Saturday, June 16, 2007

HEY TIMES, TRY TEACHING FOR ONE DAY! - A response to an editorial on United Teachers-Los Angeles.

By John Lloyd – LA Times Blowback

May 22, 2007 Well, the real agenda was revealed the day after the L.A. Unified School Board elections. Smash the union, says the L.A. Times in its May 17 editorial "LAUSD's opportunity." The Times blames United Teachers Los Angeles for the woes of one of the most diverse—and challenging—districts in the United States.

The Times doesn't mince words. It calls the UTLA "the most regressive force in the L.A. Unified School District," and says the answer to the district's woes are for the union to "loosen work rules and toss tenure out the classroom window." It paints the UTLA as a barrier to "progress," a dinosaur "out of sync with the realities of modern education." "The post-World War II system of tenure, rigid work rules and budget-breaking pensions," the Times alleges, "have stultified schools." What's more, younger teachers "are more interested in good wages, upward mobility and affordable housing than in lifetime sinecures and fat retirement packages." The Times urges the new school board members, backed by Mayor Antonio Villaraigosa, to institute "more flexible work hours and duties," such as requiring teachers to give up their own lunch breaks to supervise the playgrounds and requiring them to work after school "to make campuses safer." The Times then ends by throwing up this brilliant old canard: let's get rid of "bad teachers" and reward "good teachers." Golly gee, why didn't we think of that sooner?

Let's take the last of these claims first. No one—least of all the UTLA—would disagree with the idea we ought to reward "good teachers," and fire "bad teachers." But what does this mean, exactly? First of all, anyone who devotes her life and career to educating young people is to be applauded, not thrown in the trash can if her students' test scores don't meet some district bureaucrat's standard.

Quite simply, the LAUSD needs to see its teachers as its most valuable resource and work with struggling teachers to improve. Step one might be for a peer group of teachers and administrators to sit down with the underperforming teacher, figure out what that teacher's strengths and weaknesses are, and work with that person to devise concrete strategies for improvement. This process might also—gasp!—ask the teacher what he/she needs (more aides, better curricular support, professional development opportunities, etc.) to do a better job. The Times approach, however, is all top-down. A district bureaucrat says jump, and the teacher, like an obedient factory worker, jumps. The teacher doesn't dare ask questions (remember, tenure will be a thing of the past, and you can be fired for asking the wrong questions).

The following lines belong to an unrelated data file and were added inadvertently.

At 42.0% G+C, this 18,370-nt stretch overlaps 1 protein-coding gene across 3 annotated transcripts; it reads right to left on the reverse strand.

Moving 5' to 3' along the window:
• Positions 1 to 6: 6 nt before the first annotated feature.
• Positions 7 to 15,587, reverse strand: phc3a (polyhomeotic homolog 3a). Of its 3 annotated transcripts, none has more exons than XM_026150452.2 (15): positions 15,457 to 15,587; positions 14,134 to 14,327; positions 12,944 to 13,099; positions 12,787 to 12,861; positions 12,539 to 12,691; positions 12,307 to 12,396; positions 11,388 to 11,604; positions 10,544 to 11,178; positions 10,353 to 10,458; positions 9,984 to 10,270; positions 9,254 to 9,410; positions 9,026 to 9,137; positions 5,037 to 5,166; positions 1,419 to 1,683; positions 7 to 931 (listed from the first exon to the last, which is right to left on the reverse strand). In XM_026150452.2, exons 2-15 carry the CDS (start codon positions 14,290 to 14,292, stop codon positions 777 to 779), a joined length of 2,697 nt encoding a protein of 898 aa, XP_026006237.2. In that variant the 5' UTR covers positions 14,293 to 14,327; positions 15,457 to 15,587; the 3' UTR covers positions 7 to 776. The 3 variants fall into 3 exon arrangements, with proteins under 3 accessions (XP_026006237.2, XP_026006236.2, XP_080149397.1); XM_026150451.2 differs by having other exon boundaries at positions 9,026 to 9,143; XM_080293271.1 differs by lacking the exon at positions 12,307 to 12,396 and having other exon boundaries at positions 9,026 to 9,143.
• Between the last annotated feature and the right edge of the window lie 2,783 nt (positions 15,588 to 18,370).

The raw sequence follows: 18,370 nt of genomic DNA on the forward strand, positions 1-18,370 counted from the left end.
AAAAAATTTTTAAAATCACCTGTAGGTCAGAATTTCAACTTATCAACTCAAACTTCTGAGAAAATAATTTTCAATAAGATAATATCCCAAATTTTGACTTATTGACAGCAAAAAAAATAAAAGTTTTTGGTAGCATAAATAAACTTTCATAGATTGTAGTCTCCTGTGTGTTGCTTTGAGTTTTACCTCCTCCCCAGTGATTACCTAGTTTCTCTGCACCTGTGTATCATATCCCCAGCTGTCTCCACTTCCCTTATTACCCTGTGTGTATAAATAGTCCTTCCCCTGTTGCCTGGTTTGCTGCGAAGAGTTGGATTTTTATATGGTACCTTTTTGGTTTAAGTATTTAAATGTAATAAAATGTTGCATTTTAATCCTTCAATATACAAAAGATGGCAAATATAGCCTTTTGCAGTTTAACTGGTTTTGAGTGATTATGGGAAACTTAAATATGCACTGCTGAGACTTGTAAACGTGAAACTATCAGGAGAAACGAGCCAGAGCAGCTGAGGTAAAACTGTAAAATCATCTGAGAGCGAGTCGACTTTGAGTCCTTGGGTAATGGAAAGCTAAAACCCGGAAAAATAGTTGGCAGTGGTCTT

From the tenor of its proposal, the Times seems to think that teaching isn't really hard work, after all. The Times apparently thinks it is not unreasonable to expect teachers to stand in front of a class or restless ninth graders all day—all of whom are eager learners, of course—and then supervise students at lunch and after school, too. Why, who needs a lunch break? (Hint: it must be those "bad teachers"). I'd like to see the Times editors do this for one day. They might then realize that educating and supervising young people can't be done on the cheap, and that the District needs to pay for playground supervisors and additional staff to oversee worthy after-school programs.

The Times claims that younger teachers are interested in "good wages, upward mobility, and affordable housing." And older teachers presumably want, what, lower wages, downward mobility, and unaffordable housing? Precisely how ending tenure will address the lack of affordable housing is not explained by the Times. But, never mind that, the Times has another solution: get rid of teachers' pensions! After all, we know those younger teachers won't need them. They'll be living large on all the equity they've earned from that "affordable housing" they've invested in with their "high wages."

Far from being a forward-thinking solution to the L.A. schools' myriad challenges, the Times proposal is nothing more than an old-fashioned attack on teachers' unions. The Times wants to send teachers back to the bad old days before teachers' unions when teachers had to go hat-in-hand to their school boards and beg for a cost-of-living increase. If the district said no, and the teacher didn't like it, she was free to walk.

Then again, maybe I just don't understand the superior wisdom of the Times. After all, I was educated in that out-of-date post-World War II public school system where teachers were treated with respect by society, and weren't expected to give up their dignity and their rights to do their jobs.

John Lloyd is an assistant professor of history at Cal Poly Pomona.

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